It doesn’t matter that you are reading a book about Chinggis Khan, or call him Genghis Khan, the greatest conqueror of in the history of the world You’ll forget all about it after these 20 pages, because there is no conqueror as yet and won’t be for quite a while; only his world is all around you, and that world is all that matters. There are several ways of luring a reader into an unknown universe of distant places and distant times. The simple way is to summon somebody from, say, the Europe of the times and let the reader marvel at all the exotica through that traveler’s eyes. That makes easy reading, but seldom shakes one to the core. Total and instant immersion is, on the other hand, a cruel, risky, but rewarding way to do it: a lot of readers will scuttle away, but those who remain will be all the author’s.

Try this:

Bol-Gunutei and Bel-Gunutei, you gossip about your mother and speculate where she goes, what she does, who fathered these three children? Uncanny children they are and you are due an explanation. I saw him indistinctly, in a yellow glare as of the sun. He entered by the smoke hole when the moon was high, by the gap at the top of the door if the stars to the south cast a light. In a man’s shape he was wont to stroke me over my womb, where his glow sank into me. When he had done what he came for he fled up any beam he found, low on his belly like a fiery hound.

I happen to know this world: I’ve been to Mongolia three times and, recently, in Russia’s Altai, which is about the same. I know that Bryn Hammond did a miracle of transporting the reader there, but I’ve no idea how she did it (that’s a real compliment from one writer to another). That’s a wolf’s world, whatever it means, a world of strange talk in strange places; it’s in fact another planet.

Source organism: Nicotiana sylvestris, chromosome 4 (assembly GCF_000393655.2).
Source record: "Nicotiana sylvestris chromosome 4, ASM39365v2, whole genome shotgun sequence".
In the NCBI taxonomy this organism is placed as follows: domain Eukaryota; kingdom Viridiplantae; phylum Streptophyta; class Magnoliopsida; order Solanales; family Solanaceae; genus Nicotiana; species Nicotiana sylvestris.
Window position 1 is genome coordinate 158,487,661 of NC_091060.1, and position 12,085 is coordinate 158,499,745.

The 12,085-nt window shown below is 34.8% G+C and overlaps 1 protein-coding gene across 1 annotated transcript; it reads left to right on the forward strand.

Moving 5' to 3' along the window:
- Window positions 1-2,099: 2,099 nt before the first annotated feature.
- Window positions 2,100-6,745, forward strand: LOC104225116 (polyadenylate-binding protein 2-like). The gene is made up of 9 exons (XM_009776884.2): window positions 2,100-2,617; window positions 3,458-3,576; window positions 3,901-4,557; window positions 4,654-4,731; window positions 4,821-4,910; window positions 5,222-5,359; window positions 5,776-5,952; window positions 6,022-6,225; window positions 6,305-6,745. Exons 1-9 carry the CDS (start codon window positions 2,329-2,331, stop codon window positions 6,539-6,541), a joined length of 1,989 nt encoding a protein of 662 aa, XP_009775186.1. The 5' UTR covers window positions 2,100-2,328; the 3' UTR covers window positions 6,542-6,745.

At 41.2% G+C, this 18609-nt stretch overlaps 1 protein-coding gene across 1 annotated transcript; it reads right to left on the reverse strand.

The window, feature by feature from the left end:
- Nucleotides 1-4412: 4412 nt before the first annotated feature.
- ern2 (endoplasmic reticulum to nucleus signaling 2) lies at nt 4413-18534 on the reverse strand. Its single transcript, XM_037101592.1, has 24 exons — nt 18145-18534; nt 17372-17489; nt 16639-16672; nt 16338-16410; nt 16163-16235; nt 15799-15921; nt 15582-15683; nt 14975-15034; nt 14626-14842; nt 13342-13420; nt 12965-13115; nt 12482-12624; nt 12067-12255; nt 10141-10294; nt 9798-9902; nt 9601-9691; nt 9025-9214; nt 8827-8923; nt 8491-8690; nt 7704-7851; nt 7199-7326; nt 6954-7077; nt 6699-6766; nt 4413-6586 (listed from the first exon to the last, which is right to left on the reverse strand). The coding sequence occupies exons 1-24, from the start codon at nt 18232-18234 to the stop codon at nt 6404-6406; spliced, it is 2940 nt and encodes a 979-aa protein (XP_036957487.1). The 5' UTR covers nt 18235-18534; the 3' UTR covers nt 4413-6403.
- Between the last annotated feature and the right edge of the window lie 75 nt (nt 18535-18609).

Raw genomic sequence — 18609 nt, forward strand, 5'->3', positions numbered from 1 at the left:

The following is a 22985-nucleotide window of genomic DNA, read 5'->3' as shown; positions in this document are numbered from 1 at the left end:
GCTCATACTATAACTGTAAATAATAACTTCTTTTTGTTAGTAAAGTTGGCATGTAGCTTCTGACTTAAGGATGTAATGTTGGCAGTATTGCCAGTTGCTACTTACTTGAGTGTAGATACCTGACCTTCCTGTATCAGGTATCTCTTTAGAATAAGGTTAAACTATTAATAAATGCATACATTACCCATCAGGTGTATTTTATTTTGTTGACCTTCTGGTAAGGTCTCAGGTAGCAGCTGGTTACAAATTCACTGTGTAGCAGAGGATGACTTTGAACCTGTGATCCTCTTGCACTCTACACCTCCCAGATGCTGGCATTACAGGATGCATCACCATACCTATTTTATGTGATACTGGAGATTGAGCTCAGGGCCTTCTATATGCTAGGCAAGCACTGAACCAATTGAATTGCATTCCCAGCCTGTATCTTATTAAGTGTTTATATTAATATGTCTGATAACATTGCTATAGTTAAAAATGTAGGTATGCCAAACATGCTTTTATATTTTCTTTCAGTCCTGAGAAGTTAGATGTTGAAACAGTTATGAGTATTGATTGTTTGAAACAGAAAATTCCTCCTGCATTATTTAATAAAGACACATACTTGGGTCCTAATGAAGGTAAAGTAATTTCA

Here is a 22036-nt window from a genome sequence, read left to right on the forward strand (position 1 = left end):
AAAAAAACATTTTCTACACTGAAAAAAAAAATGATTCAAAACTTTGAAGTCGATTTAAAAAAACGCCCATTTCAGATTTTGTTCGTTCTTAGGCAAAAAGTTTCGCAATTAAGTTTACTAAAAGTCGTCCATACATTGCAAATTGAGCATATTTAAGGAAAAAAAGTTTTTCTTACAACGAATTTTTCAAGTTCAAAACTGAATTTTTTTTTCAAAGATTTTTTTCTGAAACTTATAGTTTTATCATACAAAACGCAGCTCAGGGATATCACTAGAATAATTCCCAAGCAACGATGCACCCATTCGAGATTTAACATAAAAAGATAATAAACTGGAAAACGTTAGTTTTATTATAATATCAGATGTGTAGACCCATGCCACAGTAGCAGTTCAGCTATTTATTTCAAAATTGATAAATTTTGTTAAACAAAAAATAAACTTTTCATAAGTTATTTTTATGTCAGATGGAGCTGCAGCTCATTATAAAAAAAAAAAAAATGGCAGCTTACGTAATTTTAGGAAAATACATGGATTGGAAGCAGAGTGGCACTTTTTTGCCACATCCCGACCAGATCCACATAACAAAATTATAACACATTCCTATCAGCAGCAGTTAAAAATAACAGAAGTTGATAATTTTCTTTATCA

There is that problem of other worlds—if you create them from scratch and call them fiction, they still bear a lot of resemblance to what we see around us. But if you do a real historical novel, if you just try to portray meticulously what really was a mere 800 years ago, you’ll effect the reader’s total disengagement from reality. And that’s what’s good and terrible with Against Walls, namely a total and terrifying realism. You feel it’s the real thing, but you are not ready for it.

But then, why go back in time, when you might try Africa or even the same Mongolia of today, and experience that same feeling of total unreality of these places?

The difference is Hammond’s plot which evolves in a mysteriously exciting way. Hammond has a style of her own which is hard to describe: not light, not sweet at all, but thoroughly compelling and powerful. On the author’s website , she says the the book should be treated as “an heir to medieval romance”. The website, by the way, makes quite a reading in itself, but it’s not a romance. The book is.


Amgalant closely follows The Secret History of the Mongols, which is the only Mongol primary source for the life of Tchingis (Chinggis, Genghis) Khan, written by people who knew him shortly after his death.

About the Author

I live in a coastal town in Australia and write, mostly, historical fiction about Mongols. My main series, Amgalant, is of epic size and I like to do offshoots of short stories or short novels, either straight historical or historical fantasy. One day I'll work my way back to my first love, science fiction. But for me, the past gives a similar scope for imagining other worlds and other beings, who lived differently than us, who can expand our conception of the human.

I am queer and always include queer content in my fiction. Amgalant slashes Temujin/Jamuqa: the future Tchingis Khan with his blood brother and political rival. Amgalant isn't a romance -- there's too much else going on for that!; still, the love story is a big sloppy celebration of the centrality of love in my source material.